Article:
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6 Ramifications of the Longest Government Shutdown in American History

President Trump’s stalemate over border wall funding has now made it more dangerous to fly and weakened our food inspection infrastructure

The Capitol Dome is visible behind signs as Air Traffic and Pilot unions protest the government shutdown on Capitol Hill in WashingtonGovernment Shutdown, Washington, USA - 10 Jan 2019

The Capitol Dome is visible behind signs as Air Traffic and Pilot unions protest the government shutdown on Capitol Hill in Washington.

Andrew Harnik/AP/REX/Shutterstock

As of January 12th, the United States will be without a fully functioning government for the longest stretch in the nation’s history. The milestone will come a day after 800,000 federal employees did not receive their paychecks — and as hundreds of senior Trump appointees enjoy a bump to theirs — but the shutdown will affect far more than those working for the government. The programs that have been defunded provide vital services that benefit all Americans, from those who want to enjoy the nation’s national parks, to those who rely on the USDA to provide them with food stamps.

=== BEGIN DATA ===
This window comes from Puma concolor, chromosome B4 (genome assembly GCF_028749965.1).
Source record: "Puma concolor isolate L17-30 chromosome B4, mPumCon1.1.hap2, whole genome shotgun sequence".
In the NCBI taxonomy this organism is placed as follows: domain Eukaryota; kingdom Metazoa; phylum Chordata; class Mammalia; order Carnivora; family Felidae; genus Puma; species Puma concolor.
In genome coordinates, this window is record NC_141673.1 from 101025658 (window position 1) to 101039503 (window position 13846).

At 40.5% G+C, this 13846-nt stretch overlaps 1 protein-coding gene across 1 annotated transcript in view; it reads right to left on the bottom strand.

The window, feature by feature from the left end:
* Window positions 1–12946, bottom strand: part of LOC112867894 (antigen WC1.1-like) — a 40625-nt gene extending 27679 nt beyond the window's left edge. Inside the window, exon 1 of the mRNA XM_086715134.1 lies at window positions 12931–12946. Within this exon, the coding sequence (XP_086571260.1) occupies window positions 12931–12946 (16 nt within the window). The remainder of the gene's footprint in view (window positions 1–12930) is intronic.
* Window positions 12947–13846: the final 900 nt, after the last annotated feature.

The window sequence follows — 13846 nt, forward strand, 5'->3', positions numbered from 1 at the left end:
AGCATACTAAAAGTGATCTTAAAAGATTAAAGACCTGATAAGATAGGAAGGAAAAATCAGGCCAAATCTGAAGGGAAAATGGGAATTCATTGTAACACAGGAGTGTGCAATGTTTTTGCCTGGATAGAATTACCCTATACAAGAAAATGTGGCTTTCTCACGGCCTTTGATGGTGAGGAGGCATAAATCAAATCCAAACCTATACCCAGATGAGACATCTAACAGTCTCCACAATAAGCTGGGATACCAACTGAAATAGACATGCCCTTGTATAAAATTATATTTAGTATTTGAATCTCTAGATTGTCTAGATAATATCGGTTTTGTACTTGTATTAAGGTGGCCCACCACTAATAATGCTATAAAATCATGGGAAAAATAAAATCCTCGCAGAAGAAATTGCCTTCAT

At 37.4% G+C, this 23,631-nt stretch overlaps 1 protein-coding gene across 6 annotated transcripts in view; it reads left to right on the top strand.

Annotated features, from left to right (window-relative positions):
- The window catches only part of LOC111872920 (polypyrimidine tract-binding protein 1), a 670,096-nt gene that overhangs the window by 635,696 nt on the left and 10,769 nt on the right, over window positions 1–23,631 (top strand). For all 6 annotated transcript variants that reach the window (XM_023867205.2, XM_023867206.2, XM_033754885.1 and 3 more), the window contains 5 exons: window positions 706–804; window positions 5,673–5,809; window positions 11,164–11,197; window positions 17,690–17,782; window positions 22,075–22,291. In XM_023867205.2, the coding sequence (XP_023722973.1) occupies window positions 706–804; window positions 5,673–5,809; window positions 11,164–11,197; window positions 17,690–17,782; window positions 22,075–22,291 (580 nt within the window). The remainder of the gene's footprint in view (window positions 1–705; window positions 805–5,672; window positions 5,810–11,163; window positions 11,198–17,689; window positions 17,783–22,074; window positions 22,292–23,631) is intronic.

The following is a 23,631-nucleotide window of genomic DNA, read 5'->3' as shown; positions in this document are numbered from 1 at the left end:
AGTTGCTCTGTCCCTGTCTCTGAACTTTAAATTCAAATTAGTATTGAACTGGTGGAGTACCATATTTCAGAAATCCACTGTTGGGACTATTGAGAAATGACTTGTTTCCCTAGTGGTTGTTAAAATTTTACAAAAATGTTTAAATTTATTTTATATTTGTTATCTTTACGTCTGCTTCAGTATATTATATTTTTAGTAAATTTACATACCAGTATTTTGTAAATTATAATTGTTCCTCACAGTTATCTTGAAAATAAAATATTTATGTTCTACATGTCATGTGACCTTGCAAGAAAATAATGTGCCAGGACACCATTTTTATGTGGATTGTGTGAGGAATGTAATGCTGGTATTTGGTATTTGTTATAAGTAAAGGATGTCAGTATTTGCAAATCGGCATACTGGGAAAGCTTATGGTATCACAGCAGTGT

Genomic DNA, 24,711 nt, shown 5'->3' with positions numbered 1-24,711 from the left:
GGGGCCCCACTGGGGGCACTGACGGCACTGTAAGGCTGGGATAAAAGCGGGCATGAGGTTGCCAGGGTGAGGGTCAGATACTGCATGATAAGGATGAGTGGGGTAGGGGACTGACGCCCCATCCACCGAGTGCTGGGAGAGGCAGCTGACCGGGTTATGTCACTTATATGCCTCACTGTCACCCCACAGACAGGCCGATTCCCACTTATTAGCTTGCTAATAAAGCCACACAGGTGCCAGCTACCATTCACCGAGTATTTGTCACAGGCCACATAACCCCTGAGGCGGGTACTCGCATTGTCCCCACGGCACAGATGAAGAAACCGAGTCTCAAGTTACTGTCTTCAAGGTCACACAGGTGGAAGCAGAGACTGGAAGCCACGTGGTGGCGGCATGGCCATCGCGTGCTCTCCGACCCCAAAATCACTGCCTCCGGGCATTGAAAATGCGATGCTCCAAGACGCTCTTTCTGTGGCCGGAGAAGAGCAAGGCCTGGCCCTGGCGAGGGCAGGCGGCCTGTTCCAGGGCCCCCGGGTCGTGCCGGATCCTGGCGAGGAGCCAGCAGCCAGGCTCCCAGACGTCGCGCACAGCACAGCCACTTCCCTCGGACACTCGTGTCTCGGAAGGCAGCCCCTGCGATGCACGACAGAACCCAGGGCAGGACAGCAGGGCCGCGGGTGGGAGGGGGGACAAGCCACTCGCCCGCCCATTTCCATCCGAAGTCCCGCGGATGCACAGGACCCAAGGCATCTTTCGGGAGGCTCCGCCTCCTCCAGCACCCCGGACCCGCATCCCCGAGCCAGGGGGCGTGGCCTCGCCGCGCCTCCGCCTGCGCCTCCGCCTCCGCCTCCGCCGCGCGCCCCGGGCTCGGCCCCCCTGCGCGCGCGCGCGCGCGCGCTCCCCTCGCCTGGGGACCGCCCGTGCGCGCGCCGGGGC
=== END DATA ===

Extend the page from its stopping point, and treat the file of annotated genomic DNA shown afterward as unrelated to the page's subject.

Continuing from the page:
Here are six key ramifications of the government shutdown, which has shown no signs of coming to a close as of this writing.

Federal employees are without pay

The most obvious consequence of the government shutting down is that 800,000 federal workers — some of whom have been furloughed, some of whom will continue to work — will not receive their paychecks. To assist federal employees not being paid while the government is shut down, the Office of Personnel Management provided templates for how these employees can relay to landlords, creditors and mortgage companies.

Among the ways the OPM advised furloughed workers to placate their landlords during the shutdown was to offer to perform physical labor in lieu of paying rent. The office later said that the templates were posted in error, citing that the OPM is “itself acting with limited resources during the furlough period.”

On Friday, the House of Representatives approved a bill that ensures back pay for the federal employees missing paychecks during the shutdown. The bill passed by a vote of 411-7. Each of the seven representatives to vote against it were Republican. “He will never let you down!” Trump wrote in August while endorsing Ted Yoho (R-FL), one of the dissenters.

National parks are in disarray